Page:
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Seasonal to Interannual Forecasts

Climate Outlook

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The Climate Impacts Group (CIG) translates global-scale climate forecasts and conditions into regional-scale climate forecasts for Pacific Northwest (PNW) resource managers and the general public. The El Niño/Southern Oscillation (ENSO) is the most important factor for seasonal forecasting, changing the odds for different types of winter and spring weather (e.g. warmer/drier, cooler/wetter) in the PNW. Another important climate variable for Pacific Northwest climate is the Pacific Decadal Oscillation (PDO). The climate outlook is now provided by the Office of the Washington State Climatologist on a quarterly basis with the CIG newsletter.


Recent PNW Climate

February 2012
Updated 31 January 2012 (posted 08 February)

The 90 days ending on January 28 were cooler than normal for the western coast of the US, with few large temperature anomalies in the Pacific Northwest. (Figure 1) shows the temperature departure from the 1971-2000 normals illustrating that most of the Pacific Northwest was within 2°F of normal for the last 90 days. Western OR and most of WA State were cooler than normal by about 2°F. Eastern OR and most of ID were on the warm side, with temperatures between 1 and 3°F warmer than normal. The most extreme temperature departure for the western states in the last 90 days occurred in eastern MT, where temperatures were between 6 and 9°F above normal.

Precipitation during the last 90 days was generally below normal throughout the western US, especially in CA and NV, as shown in the precipitation percentages of normal, where 1971 - 2000 average conditions serve as the baseline (Figure 2). For the Pacific Northwest, the driest areas were in east-central WA, south-central OR, and near Dubois, ID, receiving between 25 and 50% of normal precipitation in the last 90 days. These dry conditions in combination with the dry autumn conditions prompted the US Drought Monitor to label some of these areas with moderate drought. Dry conditions prevailed elsewhere in the Pacific Northwest as well with areas of eastern WA, eastern OR, and central ID receiving between 50 and 70% of normal precipitation during the same time period. Some locations fared better in the last 90 days, with most of western WA and western OR receiving between 70 and 90% of normal precipitation. A few locations even received above normal precipitation – parts of the Willamette Valley in OR, along the I-5 corridor in southwest WA, parts of Okanogan County in WA, and southern ID.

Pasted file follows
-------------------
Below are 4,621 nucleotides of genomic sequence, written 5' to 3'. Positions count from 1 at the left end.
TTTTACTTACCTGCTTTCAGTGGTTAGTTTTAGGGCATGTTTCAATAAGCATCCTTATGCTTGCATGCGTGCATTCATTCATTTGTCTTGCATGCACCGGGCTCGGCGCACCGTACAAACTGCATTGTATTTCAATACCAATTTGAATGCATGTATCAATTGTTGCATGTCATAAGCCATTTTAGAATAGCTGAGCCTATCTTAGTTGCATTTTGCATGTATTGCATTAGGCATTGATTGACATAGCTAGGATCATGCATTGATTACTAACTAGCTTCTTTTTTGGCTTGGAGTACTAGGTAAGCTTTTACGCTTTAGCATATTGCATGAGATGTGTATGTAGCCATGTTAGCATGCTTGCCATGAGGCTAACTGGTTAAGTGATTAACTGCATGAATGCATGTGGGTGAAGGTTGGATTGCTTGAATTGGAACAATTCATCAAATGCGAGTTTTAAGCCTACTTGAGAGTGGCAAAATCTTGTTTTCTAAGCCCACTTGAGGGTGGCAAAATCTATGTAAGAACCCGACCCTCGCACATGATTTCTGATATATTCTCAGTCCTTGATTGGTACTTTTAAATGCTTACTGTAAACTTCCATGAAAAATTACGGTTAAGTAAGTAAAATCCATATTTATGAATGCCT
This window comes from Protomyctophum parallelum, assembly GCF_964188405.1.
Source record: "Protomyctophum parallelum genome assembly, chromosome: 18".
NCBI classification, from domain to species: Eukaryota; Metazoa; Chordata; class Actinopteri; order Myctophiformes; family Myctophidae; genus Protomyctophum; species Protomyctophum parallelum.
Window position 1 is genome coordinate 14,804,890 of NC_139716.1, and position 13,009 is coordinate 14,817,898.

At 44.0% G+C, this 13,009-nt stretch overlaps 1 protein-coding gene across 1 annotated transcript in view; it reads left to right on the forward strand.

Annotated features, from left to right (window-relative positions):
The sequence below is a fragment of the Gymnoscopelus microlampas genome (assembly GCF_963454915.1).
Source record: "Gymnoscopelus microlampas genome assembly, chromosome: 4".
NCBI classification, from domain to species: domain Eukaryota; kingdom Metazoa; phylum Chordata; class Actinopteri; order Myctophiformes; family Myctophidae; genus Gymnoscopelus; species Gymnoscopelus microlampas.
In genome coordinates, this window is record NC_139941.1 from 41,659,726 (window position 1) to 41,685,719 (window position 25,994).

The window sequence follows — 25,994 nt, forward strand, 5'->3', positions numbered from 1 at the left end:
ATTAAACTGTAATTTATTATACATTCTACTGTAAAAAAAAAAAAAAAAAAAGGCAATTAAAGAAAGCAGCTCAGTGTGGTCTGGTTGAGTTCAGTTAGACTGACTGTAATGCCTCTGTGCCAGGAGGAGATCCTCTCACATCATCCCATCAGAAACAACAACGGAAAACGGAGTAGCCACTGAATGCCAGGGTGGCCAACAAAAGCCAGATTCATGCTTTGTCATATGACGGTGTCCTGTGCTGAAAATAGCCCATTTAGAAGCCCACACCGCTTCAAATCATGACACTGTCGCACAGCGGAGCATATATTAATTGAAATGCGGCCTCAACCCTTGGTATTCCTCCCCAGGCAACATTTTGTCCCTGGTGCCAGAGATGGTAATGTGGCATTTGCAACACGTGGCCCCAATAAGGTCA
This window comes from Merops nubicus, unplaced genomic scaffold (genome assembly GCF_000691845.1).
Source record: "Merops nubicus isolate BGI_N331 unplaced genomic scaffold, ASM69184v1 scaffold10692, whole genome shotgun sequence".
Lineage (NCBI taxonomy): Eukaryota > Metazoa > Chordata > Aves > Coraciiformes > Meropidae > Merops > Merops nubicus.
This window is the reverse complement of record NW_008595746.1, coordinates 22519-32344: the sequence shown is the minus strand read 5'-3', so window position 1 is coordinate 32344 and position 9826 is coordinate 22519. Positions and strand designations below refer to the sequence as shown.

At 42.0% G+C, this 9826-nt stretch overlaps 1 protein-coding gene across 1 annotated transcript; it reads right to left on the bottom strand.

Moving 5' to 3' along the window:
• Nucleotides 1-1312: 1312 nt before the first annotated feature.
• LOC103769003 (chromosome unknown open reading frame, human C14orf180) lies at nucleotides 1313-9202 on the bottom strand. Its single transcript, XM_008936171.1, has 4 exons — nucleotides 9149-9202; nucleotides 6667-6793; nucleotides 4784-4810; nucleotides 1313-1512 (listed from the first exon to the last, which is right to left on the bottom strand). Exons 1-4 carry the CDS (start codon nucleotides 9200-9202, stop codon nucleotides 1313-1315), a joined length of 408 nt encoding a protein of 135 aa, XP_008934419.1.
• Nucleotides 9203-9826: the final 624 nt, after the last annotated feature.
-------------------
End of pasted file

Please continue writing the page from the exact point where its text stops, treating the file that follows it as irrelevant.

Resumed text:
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ENSO Conditions

According to the Climate Prediction Center (CPC), the weak-to-moderate La Niña is still present in the equatorial Pacific Ocean. The La Niña Advisory issued by the CPC in early September is still in effect. Negative sea-surface temperature anomalies in the Pacific Ocean have strengthened in the last 90 days, as well as the temperatures in the upper 300 meters of the ocean. These changes were expected, as an ENSO event is typically its strongest during the winter months. A majority of the ENSO forecast models indicate a continuation of the current La Niña into the spring with some weakening, followed by near-normal conditions in summer and autumn of 2012.


Climate Outlook

What's next for the Pacific Northwest? La Niña conditions tilt the odds toward wetter and cooler winters, but so far only the latter portion of that typical situation has come into fruition. The CPC outlook continues to rely heavily on the statistical relationship between La Niña events and cooler and wetter conditions in the Pacific Northwest for the seasonal outlook. The CPC three-class February-March-April (FMA) temperature outlook (Figure 3) has chances of below normal temperatures exceeding 33% for WA, the western half of OR, and the ID panhandle. Eastern OR and southern ID have equal chances of below, equal to, or above normal temperatures for FMA. The FMA precipitation outlook (Figure 4) calls for at least a 33% chance of above normal precipitation for all of WA, the western half of OR, and the northern two thirds of ID. The latest model runs from NCEP's coupled forecast system (CFS) provide a somewhat different perspective. These simulations, which constitute just one piece of the information used in the CPC seasonal outlooks, suggest that February may be warmer than normal for much of the Pacific Northwest. The CFS model indicates a return to relatively cool temperatures for March and April, as is typical during La Niña. How the February-March-April period will play out remains to be seen, of course, and will be addressed in the next CIGnal issue.

 

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Pacific Northwest Resource Outlooks

Climate Prediction Resources

The links below provide access to the latest information on the current state of global and regional climate, as well as links to global and regional climate predictions.

The Current State of the Tropical Pacific

Predictions of Tropical Pacific and North Pacific Conditions

The Current State of the Globe

Current and Predicted U.S. Conditions

Pacific Northwest Conditions

State Climatologist Offices

Special Areas